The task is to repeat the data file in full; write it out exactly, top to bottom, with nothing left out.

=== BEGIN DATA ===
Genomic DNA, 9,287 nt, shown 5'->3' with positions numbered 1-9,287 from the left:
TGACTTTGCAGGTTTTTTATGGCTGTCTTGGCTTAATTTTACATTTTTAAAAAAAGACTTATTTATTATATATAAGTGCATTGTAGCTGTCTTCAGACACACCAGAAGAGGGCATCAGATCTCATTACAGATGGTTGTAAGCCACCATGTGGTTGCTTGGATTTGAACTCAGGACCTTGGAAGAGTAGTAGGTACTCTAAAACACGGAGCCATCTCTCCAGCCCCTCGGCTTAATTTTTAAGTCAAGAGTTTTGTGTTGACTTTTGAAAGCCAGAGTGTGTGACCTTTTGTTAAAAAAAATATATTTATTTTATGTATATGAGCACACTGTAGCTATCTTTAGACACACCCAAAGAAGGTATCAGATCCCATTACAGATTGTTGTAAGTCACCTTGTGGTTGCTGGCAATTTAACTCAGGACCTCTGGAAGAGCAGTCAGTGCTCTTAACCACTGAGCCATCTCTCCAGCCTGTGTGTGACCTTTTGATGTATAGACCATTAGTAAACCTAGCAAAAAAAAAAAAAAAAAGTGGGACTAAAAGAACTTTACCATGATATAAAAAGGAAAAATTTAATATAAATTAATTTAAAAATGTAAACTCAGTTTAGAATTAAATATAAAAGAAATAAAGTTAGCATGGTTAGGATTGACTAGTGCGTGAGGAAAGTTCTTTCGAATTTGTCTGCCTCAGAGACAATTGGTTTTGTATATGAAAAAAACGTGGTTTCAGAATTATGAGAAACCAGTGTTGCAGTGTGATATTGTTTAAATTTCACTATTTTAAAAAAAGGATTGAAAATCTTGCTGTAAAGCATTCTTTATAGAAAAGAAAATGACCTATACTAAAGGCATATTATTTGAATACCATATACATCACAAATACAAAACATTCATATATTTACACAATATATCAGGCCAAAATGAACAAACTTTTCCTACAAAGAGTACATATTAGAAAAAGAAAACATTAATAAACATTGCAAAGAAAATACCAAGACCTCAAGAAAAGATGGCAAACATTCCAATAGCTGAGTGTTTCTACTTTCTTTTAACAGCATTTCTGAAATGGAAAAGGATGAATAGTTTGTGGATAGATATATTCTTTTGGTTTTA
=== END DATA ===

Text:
Genomic DNA, 9,287 nt, shown 5'->3' with positions numbered 1-9,287 from the left:
TGACTTTGCAGGTTTTTTATGGCTGTCTTGGCTTAATTTTACATTTTTAAAAAAAGACTTATTTATTATATATAAGTGCATTGTAGCTGTCTTCAGACACACCAGAAGAGGGCATCAGATCTCATTACAGATGGTTGTAAGCCACCATGTGGTTGCTTGGATTTGAACTCAGGACCTTGGAAGAGTAGTAGGTACTCTAAAACACGGAGCCATCTCTCCAGCCCCTCGGCTTAATTTTTAAGTCAAGAGTTTTGTGTTGACTTTTGAAAGCCAGAGTGTGTGACCTTTTGTTAAAAAAAATATATTTATTTTATGTATATGAGCACACTGTAGCTATCTTTAGACACACCCAAAGAAGGTATCAGATCCCATTACAGATTGTTGTAAGTCACCTTGTGGTTGCTGGCAATTTAACTCAGGACCTCTGGAAGAGCAGTCAGTGCTCTTAACCACTGAGCCATCTCTCCAGCCTGTGTGTGACCTTTTGATGTATAGACCATTAGTAAACCTAGCAAAAAAAAAAAAAAAAAGTGGGACTAAAAGAACTTTACCATGATATAAAAAGGAAAAATTTAATATAAATTAATTTAAAAATGTAAACTCAGTTTAGAATTAAATATAAAAGAAATAAAGTTAGCATGGTTAGGATTGACTAGTGCGTGAGGAAAGTTCTTTCGAATTTGTCTGCCTCAGAGACAATTGGTTTTGTATATGAAAAAAACGTGGTTTCAGAATTATGAGAAACCAGTGTTGCAGTGTGATATTGTTTAAATTTCACTATTTTAAAAAAAGGATTGAAAATCTTGCTGTAAAGCATTCTTTATAGAAAAGAAAATGACCTATACTAAAGGCATATTATTTGAATACCATATACATCACAAATACAAAACATTCATATATTTACACAATATATCAGGCCAAAATGAACAAACTTTTCCTACAAAGAGTACATATTAGAAAAAGAAAACATTAATAAACATTGCAAAGAAAATACCAAGACCTCAAGAAAAGATGGCAAACATTCCAATAGCTGAGTGTTTCTACTTTCTTTTAACAGCATTTCTGAAATGGAAAAGGATGAATAGTTTGTGGATAGATATATTCTTTTGGTTTTA